"In this limited-edition book of performance scores, Rawlings’s coastal performances, including instructions on how to knit plastic collected from the shoreline, are touching and timely, providing intimate responses to global environmental problems." — Elizabeth-Jane Burnett, The Sunday Times
Sound of Mull is a series of performance scores developed through artistic practice-as-research into how to perform geochronology in the Anthropocene—the proposed new epoch in which humans act as geologic forces—along North Atlantic foreshores. The book includes instructions in how to listen to deep time, how to drown a violin, and how to knit plastic collected from shorelines, providing an evocative and engaging journey into rethinking foreshores.
rawlings' research was undertaken through PhD study at the University of Glasgow from 2015 to 2019, courtesy of a Lord Kelvin Adam Smith Scholarship. As a geochronological dénouement, the proposed geological epoch of the Anthropocene may indicate the figural moment in geologic time when human activity inscribed itself into sediment across the planet.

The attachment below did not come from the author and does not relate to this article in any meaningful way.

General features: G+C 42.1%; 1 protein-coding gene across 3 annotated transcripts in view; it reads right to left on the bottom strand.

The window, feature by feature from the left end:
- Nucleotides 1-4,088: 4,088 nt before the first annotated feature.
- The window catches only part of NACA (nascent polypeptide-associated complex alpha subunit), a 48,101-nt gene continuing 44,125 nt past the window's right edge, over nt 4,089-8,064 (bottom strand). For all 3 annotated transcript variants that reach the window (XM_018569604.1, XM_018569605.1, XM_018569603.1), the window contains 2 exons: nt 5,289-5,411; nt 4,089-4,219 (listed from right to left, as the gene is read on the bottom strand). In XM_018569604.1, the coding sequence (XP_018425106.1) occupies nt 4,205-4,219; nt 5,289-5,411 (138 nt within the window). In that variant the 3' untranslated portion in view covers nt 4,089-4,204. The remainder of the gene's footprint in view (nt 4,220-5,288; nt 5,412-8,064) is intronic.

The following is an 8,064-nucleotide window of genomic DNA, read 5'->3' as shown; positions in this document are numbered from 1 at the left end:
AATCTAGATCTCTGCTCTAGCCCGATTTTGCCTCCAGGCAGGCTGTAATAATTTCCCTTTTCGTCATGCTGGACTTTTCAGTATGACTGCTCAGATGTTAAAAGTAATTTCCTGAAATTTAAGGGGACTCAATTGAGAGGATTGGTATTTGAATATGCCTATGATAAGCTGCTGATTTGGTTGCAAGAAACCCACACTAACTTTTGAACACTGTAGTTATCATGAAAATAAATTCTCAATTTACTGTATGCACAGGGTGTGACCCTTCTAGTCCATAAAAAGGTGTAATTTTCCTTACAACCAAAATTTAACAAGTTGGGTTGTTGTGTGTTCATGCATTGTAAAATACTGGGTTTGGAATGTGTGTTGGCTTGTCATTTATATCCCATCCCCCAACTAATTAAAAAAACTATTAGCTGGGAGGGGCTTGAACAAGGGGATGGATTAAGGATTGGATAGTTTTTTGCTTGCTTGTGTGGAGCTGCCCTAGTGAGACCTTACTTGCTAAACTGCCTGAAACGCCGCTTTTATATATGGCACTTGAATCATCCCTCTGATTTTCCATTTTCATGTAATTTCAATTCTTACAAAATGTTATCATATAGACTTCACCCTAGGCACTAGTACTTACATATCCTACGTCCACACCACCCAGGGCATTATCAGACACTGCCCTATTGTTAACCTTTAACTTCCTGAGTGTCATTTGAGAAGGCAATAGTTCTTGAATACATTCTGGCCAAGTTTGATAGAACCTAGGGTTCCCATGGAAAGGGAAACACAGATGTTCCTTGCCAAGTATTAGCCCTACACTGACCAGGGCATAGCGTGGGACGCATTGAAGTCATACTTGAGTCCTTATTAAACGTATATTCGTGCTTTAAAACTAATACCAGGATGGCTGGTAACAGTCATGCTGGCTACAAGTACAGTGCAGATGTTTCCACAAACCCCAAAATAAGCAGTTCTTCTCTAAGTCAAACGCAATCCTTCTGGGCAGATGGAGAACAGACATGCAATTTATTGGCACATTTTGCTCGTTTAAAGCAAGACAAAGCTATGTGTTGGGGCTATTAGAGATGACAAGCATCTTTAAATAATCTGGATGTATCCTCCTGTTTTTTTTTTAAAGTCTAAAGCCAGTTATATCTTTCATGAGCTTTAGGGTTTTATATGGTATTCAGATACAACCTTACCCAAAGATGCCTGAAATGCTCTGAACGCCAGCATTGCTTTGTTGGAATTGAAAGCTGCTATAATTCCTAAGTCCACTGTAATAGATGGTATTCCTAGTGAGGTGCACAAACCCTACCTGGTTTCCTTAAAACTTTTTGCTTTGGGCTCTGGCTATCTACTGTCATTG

Climate change places foreshores as central players impacted by storminess, glacial melt, rising sea levels, and ocean acidification. The performance scores offer direct or imagined engagement with the multiple temporalities and more-than-human co-constituents of North Atlantic foreshores. Performance sites featured in Sound of Mull include Denmark, Iceland, Norway, Scotland, and Sweden.
Launch date: May 2019
Published by Laboratory for Aesthetics and Ecology
Limited edition: 300 copies
LAUNCH Sound of Mull launched at Sea Loft in Kinghorn, Scotland on May 18, 2019. This date was chosen to coincide with the full moon. The event included a screening of the in-situ video “Intime.” angela, Halla Steinunn Stefánsdóttir, and Maja Jantar performed excerpts from Sound of Mull using voice and violin. Between 8:30 and 9:30pm, attendees were invited to participate in a performance of “Intime” on Kinghorn’s foreshore at low tide. Low tide was at 21:16, and sunset was at 21:24; the closing performance finished as the sun set.